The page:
An actor’s control over her character pauses when she goes into rehearsal. It won’t return until the curtain goes up on opening night and the actor and character become one…until then, creating the character enters its collaborative phase during rehearsal. 

About the first rehearsal, Cooper says, “My expectation for rehearsals is my own worst enemy…but I have learned my expectations tend never to be reality. I expected maybe we’d begin working on Vanda’s vocal qualities the most. It’s our first rehearsal and I’m thinking all about me: my plan was to focus on voice and movement. I had been working on a Marlene Dietrich impersonation and hoped I would do her justice. I travelled to the theater with my first three pages of script playing on my recorder—but I panicked: Should I have these lines memorized already? Would we even start at the beginning? It was just the beginning of the long journey to become Vanda.

Rehearsal begins…under the decision-making and structure defined by the director. The director’s vision sees the destination and her process guides the way.

About starting the rehearsal, Cooper says, “I was apprehensive on arrival to the theatre. The director began with a warm-up exercise that brought me through the seven levels of tension. We started with me laying on the floor and breathing deeply, releasing my tension and achieving a tension-level zero. She then had me slowly get up and begin walking lazily around the space moving back from a level-zero to a level-one. The warmup progressed through the tension levels until we reached tension level-seven…I was tensed, frustrated, and yelling. I released the tension and then we began discussing the many personalities of Vanda.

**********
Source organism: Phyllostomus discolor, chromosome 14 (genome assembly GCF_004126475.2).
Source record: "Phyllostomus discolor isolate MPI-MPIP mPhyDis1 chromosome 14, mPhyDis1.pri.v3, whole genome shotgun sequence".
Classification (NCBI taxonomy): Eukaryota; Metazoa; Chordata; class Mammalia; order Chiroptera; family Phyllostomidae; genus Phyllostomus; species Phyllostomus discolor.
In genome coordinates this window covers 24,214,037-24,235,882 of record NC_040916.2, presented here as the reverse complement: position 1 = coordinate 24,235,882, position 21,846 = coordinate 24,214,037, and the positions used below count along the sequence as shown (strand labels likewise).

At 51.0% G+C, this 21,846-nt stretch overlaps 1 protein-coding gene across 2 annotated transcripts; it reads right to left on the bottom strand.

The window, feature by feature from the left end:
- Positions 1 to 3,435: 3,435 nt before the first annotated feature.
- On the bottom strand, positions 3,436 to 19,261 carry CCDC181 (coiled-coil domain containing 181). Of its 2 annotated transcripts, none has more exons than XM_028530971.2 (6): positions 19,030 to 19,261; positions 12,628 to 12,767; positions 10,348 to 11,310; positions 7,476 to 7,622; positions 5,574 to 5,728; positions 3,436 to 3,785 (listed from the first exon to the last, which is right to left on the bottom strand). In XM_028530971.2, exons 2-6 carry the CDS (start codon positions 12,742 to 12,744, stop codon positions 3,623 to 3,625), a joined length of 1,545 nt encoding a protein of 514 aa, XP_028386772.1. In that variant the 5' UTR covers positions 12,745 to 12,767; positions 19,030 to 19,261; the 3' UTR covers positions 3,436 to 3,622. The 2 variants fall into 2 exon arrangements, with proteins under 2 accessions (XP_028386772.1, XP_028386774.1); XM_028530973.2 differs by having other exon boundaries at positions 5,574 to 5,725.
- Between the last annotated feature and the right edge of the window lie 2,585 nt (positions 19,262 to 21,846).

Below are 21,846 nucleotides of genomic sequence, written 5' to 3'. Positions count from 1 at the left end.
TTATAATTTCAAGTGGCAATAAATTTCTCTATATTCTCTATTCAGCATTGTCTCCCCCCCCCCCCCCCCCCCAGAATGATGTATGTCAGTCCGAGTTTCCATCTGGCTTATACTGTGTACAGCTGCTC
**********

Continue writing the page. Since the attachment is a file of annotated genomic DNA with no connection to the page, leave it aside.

“In a subsequent exercise we broke down the layers of Vanda into 5 different stereotypical female traits, ranging from ‘Dimwitted’ to ‘Trashy,’ with ‘High-strung’ and ‘Apologetic’ in between. We even named these traits, Tiffany the Trashy one, Donna the High-strung one, and Sylvia the Apologetic girl. To be honest, I was not used to these exercises and I was feeling overwhelmed and confused. I never was an actor who needed to be revved up to yell and I never needed to think of a depressing moment to cry…I just do it without thinking of a process or reason…not to say I am disconnected, only that I am easily emotional.”

The first rehearsal opened as an emotional exploration and an exploration of emotions for Cooper, guided by the director. Managing tension, examining female traits, feeling overwhelmed and confused…Cooper was discovering herself as an actor at the same time she was discovering Vanda.

About the next stage of rehearsal—turning to the script—Cooper says, “We progressed to the opening moments of the play, dissecting every line giving Vanda an alter ego and a tension level. This proved to be challenging for me. As an actor, I make in-the-moment decisions; taking the spontaneity out of the moment in the first rehearsal was a huge mountain for me to climb. But at the end of the two-hour rehearsal, the light at the end of the tunnel began to shine.

The first rehearsal ended emotionally as well: dejection, self-questioning, and new realizations.

Cooper says, “I left the rehearsal feeling dejected. Had I gone through my career making wrong choices? Was this what I missed by not going to school for acting? I took a breath and began to process: Acting is about opening yourself to new experiences and methods. I began to realize that though I connected with Vanda from the first moment I saw her step on stage, I hadn’t realized how complex she truly is. I credit the director for showing me a new way to look at Vanda, a new way to approach Vanda, and a new way to become Vanda.
“The moment I let go of my preconceptions of the rehearsal process was the moment my Vanda appeared to me; I embraced her with open arms. Her reasons became clearer, her control had a purpose, and her personalities now had names: Tiffany, Donna, Sylvia, and the others all had their moments in the script and I must do them all justice.”


Next entry on Thursday, June 9…Cooper searches and finds the links between herself and her character.